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Belgian minister quits in SS row

sauwens
Sauwens resigns  

BRUSSELS, Belgium -- A Belgian minister has resigned after a row sparked by his attendance at a weekend meeting of Belgian former members of Hitler's Waffen SS.

Johan Sauwens, interior minister in Belgium's Flanders regional administration, had said earlier he would stand down if his party demanded.

A spokesman for his Flemish nationalist party, Volksunie, told Reuters: "He offered his resignation to the party tonight and (the party council) accepted it."

Sauwens had come under intense pressure to quit from parties across Belgium's political spectrum.

Foreign Minister Louis Michel said it was "unthinkable" that Sauwens could remain in his post. "The damage he has already caused...to the image of the country is very high," Michel told RTL television.

During the veterans' reunion, one speaker called for a "greater Germany."

Sauwens earlier apologised for what he called an "error of judgment" and left his fate to party mandarins.

"The image that could arise...that I am a hidden sympathiser of the far right or a Nazi boy, is not correct," he told a news conference earlier.

The disgraced minister has been a member for 30 years of the Sint Maartens Trust, composed of former members of Hitler's Waffen SS and others who fought with the Nazis in World War Two.

Volksunie governs in a Flemish coalition with the Socialist, Green and Liberal parties. They had all demanded Sauwen's resignation, as had the Christian Democrat opposition.

Flanders is the most populous of Belgium's three self-governing regions, divided along linguistic lines, and is home to most of the Dutch-speakers who make up around two-thirds of the country's 10 million population.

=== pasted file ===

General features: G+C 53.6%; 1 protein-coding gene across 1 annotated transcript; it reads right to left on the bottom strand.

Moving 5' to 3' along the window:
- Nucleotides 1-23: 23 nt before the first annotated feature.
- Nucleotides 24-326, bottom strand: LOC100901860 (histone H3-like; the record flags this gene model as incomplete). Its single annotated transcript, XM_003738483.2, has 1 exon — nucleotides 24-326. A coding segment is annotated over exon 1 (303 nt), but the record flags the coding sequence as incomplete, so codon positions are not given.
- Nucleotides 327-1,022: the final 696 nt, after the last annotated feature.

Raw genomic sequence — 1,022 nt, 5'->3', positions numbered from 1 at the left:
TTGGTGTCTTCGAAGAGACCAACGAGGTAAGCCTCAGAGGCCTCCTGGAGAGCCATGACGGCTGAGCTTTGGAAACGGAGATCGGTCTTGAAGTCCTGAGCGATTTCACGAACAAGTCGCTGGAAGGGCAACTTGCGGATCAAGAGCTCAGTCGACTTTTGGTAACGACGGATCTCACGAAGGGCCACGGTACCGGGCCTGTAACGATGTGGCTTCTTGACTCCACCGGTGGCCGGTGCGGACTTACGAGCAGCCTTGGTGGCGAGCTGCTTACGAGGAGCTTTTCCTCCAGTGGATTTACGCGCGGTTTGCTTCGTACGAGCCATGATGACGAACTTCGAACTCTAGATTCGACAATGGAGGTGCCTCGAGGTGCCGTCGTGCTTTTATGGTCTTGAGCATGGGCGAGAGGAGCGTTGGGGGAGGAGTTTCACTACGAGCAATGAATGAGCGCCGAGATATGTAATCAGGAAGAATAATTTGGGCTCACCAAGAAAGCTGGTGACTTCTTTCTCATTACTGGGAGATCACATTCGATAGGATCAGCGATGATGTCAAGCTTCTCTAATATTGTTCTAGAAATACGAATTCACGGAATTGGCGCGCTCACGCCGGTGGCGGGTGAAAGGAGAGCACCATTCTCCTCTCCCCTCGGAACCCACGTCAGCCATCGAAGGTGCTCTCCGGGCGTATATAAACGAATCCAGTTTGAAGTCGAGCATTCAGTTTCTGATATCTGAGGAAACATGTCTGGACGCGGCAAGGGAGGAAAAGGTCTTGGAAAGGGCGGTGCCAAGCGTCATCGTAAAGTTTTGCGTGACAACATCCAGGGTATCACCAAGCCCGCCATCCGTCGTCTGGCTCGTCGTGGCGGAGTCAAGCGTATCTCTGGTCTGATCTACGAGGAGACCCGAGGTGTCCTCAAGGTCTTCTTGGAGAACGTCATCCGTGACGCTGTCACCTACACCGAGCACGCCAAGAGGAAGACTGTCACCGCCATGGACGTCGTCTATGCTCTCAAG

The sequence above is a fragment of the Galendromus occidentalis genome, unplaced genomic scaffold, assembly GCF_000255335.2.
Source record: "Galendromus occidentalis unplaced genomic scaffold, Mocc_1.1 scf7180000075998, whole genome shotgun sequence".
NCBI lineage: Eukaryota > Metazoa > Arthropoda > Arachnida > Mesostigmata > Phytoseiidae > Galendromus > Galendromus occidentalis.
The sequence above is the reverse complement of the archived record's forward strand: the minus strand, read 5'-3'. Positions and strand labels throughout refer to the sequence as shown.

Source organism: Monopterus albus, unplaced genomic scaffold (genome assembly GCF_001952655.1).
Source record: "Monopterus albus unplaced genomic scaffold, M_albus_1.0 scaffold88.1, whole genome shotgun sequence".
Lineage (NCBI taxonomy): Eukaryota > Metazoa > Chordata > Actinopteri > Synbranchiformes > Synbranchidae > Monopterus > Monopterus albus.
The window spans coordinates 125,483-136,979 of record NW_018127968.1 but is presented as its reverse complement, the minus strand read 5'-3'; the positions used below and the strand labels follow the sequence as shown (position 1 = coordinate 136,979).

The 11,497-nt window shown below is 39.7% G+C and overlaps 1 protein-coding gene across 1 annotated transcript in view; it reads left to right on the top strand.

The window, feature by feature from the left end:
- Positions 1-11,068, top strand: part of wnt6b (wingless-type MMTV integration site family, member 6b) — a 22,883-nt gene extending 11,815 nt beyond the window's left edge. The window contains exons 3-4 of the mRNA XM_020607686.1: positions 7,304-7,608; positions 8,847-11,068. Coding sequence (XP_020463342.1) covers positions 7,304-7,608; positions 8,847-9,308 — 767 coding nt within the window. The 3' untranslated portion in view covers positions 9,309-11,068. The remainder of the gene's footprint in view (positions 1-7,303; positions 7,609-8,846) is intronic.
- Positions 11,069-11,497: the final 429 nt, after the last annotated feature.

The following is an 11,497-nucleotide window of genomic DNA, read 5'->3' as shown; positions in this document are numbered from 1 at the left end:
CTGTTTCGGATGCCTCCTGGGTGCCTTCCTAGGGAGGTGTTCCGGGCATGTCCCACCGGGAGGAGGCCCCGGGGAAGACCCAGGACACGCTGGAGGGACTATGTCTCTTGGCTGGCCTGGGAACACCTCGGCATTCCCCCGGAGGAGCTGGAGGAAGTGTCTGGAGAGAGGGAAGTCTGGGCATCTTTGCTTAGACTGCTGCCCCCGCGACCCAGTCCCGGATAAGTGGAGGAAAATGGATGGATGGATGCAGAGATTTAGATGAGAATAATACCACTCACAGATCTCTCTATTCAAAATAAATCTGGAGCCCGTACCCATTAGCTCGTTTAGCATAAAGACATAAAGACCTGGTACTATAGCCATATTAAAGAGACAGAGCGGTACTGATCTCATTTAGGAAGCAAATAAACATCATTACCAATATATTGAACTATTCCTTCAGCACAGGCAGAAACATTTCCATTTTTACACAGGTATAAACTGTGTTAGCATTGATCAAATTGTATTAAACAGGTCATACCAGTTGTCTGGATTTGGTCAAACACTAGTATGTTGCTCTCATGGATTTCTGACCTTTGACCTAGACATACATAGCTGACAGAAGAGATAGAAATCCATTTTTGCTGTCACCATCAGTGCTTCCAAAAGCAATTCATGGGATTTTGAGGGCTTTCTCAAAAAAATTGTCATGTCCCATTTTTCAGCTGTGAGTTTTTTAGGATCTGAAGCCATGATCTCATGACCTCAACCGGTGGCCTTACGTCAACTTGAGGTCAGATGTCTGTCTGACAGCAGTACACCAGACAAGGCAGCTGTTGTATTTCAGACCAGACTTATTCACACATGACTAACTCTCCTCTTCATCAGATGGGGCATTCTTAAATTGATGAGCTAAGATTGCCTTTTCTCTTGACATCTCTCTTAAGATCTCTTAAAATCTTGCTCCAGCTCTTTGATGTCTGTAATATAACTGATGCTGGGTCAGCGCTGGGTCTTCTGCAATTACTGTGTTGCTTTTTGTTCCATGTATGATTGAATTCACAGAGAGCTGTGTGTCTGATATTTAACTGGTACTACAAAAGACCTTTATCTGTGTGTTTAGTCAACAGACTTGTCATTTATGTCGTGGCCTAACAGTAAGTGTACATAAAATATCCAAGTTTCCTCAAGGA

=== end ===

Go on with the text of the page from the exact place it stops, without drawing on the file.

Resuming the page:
Sauwens admitted that he had been misinformed about the true nature of the meeting, and said he walked out after one speaker called for the re-creation of a "greater Germany."

According to Belgian news reports, Sauwens joined the group believing it to be a "nonpolitical organisation acting above all to help ex-volunteers from the eastern front."

The Sint Maartens Trust staged the Antwerp gathering, which was attended by SS veterans from around Europe, far-right politicians and uniformed neo-Nazis.

His attendance provoked domestic and international outrage, with Flemish Prime Minister Patrick Dewael seeking "some explanation."

In a statement from the Simon Wiesenthal Center, a Jewish human rights organisation in Los Angeles, Rabbi Abraham Cooper had said: "If the minister of the interior cannot commit to totally disassociate himself from further contacts with those countrymen who wore the SS insignia, he should immediately resign or be removed from his post."



RELATED SITES:
Belgian Federal Government
Belgium: Overview

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